On Nov. 15, 2022, the Federal Trade Commission (FTC) announced that it is delaying the effective date of its recent amendments to the Safeguards Rule, promulgated under the Gramm-Leach-Bliley Act (GLBA).
- The Safeguards Rule compliance deadline is delayed by six months
- Eight subsections of the Safeguards Rule are affected by the delay
- The new effective date for compliance is June 9, 2023
- The FTC cited implementation challenges for small business as the reason for the delay.
GT reported in November 2021 on the detailed requirements of the amended Safeguards Rule, another in a series of efforts by state and federal governments to move away from mandating generic security requirements in favor of specific data security measures.
Originally set to take effect Dec. 9, 2022, eight of the requirements will now be delayed until June 9, 2023. The FTC reevaluated the effective date after covered financial institutions voiced concerns regarding their inability to comply due to the economic impact of COVID-19, a shortage of qualified information security personnel, and supply chain issues in procuring the necessary technology to upgrade systems.
The following subsections of the Safeguards Rule are now effective June 9, 2023:
- Designation of a Responsible “Qualified Individual” (16 C.F.R. § 314.4(a)) – generally understood to be Chief Information Security Officer, or someone responsible for the implementation and oversight of the information security program;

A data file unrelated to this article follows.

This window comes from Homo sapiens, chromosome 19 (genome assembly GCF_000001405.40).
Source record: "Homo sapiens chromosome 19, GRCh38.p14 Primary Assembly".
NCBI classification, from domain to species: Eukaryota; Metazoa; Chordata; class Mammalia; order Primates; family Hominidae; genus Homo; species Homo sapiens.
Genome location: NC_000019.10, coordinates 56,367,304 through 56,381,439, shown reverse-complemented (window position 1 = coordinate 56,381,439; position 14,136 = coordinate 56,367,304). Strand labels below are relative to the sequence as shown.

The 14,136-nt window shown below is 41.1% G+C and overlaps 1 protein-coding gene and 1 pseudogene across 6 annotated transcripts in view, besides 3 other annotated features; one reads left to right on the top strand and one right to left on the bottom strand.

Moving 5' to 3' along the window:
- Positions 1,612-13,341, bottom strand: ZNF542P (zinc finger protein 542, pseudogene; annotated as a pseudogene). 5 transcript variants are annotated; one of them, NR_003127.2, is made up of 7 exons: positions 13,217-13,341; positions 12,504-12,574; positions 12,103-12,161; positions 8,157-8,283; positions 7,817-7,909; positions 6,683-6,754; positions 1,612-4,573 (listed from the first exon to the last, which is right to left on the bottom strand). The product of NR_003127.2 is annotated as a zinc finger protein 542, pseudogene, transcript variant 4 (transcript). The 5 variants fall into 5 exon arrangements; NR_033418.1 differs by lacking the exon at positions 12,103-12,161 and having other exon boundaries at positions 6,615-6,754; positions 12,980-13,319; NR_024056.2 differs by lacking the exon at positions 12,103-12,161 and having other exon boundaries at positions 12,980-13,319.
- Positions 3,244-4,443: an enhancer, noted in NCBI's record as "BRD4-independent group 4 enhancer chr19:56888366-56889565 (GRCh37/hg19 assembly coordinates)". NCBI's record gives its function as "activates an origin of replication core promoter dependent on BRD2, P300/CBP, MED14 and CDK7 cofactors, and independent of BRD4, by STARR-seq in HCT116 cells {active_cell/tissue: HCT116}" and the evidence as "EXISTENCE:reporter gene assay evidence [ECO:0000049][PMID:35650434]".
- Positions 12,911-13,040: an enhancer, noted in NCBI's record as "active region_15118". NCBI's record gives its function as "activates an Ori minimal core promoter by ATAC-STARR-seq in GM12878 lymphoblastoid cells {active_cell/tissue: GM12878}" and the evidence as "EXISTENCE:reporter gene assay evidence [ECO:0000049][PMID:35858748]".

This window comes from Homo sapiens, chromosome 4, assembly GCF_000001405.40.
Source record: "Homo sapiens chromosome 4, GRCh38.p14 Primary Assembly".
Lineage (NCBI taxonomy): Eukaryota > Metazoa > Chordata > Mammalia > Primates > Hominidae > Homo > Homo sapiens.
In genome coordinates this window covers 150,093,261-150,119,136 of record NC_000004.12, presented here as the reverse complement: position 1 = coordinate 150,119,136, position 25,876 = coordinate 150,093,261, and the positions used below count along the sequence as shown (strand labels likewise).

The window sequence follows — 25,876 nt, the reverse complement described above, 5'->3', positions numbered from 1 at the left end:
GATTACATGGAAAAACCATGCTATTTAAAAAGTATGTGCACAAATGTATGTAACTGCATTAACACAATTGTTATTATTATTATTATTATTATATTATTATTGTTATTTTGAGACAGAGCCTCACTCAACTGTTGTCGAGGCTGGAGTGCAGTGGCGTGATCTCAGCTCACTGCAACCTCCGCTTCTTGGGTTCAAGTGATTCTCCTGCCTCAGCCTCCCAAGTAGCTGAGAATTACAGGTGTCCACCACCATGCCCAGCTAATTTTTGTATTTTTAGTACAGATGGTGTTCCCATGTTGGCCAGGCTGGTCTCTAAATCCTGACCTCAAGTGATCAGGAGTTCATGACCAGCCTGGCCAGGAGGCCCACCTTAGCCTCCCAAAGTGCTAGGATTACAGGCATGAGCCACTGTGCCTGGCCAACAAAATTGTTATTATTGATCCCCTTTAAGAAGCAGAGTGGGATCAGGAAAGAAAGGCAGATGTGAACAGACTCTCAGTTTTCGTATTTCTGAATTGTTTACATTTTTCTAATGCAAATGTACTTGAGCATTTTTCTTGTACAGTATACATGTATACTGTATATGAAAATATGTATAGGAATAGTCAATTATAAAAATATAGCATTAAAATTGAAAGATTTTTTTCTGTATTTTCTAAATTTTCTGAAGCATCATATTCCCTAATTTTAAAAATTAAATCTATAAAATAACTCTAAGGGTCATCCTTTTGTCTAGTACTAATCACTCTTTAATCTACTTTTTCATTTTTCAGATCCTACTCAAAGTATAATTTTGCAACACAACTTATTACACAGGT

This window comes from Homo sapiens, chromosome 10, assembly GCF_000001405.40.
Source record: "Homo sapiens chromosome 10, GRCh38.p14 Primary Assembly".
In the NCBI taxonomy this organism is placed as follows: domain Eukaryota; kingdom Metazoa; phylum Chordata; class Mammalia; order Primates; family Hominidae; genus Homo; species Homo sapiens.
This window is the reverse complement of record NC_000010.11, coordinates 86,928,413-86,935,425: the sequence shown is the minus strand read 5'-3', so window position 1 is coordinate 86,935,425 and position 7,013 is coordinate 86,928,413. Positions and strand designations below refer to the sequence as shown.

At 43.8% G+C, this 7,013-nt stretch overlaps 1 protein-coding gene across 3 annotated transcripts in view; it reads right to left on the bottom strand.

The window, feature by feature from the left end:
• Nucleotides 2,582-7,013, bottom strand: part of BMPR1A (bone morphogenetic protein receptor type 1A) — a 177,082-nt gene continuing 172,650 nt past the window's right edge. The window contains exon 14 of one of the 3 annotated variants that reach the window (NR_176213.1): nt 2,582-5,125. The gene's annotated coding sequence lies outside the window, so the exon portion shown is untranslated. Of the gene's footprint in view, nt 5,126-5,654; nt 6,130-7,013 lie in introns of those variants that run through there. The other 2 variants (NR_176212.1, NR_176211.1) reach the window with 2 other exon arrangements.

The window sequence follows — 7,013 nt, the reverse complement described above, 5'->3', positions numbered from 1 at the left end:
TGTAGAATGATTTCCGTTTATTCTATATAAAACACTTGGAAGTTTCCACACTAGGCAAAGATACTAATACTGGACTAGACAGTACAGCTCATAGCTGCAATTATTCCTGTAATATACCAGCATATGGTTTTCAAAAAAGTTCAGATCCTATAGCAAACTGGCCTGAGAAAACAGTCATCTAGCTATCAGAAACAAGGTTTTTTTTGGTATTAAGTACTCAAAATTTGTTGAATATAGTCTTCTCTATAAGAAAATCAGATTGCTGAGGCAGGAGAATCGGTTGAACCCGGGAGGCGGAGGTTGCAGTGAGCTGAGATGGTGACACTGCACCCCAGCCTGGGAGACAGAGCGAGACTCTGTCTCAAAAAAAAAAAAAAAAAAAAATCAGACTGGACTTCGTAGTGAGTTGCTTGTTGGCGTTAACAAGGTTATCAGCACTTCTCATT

- Requirement that the Qualified Individual submit regular (at least annual) written reports to the financial institution’s board of directors (16 C.F.R. §314(i)) – the reports would include the overall status of the infosec program, Safeguards Rule compliance, and material matters re the infosec program;
- Development of written risk assessments (16 C.F.R. §314.4(b)(1)) – the FTC outlines certain criteria and mitigation follow through based on the risk assessment results;
- Using the risk assessments to design and implement safeguards to protect customer information (16 C.F.R. §314.4(c)) – several of the requirements listed include access controls, data management principles, encryption of customer information at rest and in transit, privacy by design controls for in-house applications, multi-factor authentication, secure disposal of customer information (record retention and data minimization techniques, including regular review of data retention policy), change management procedures, and log activity reviews to detect unauthorized access to or tampering with customer information;
- Continuous monitoring, or annual penetration testing with bi-annual vulnerability scans (16 C.F.R. § 314.4(d)(2));
- Security awareness training for employees, including risk-based training for information security personnel (16 C.F.R. § 314.4(e)) – also requires hiring qualified infosec personnel or service provider;
- Periodic assessment of third-party service providers’ risks and adequacy of their cybersecurity programs (16 C.F.R. § 314.4(f)(3); and
- Establish a written incident response plan (IRP) (16 C.F.R. § 314.4(h) – the IRP should include the goals, processes for responding to security event, definition of roles and responsibilities, communication and information sharing, remediation, documentation, and IRP revision as necessary.
While financial institutions gained a bit more breathing room to meet the FTC’s amended compliance requirements under the Safeguards Rule, they have just under six months to put the above measures in place.
*Special thanks to Tessa L. Cierny for her valuable contributions to this GT blog post.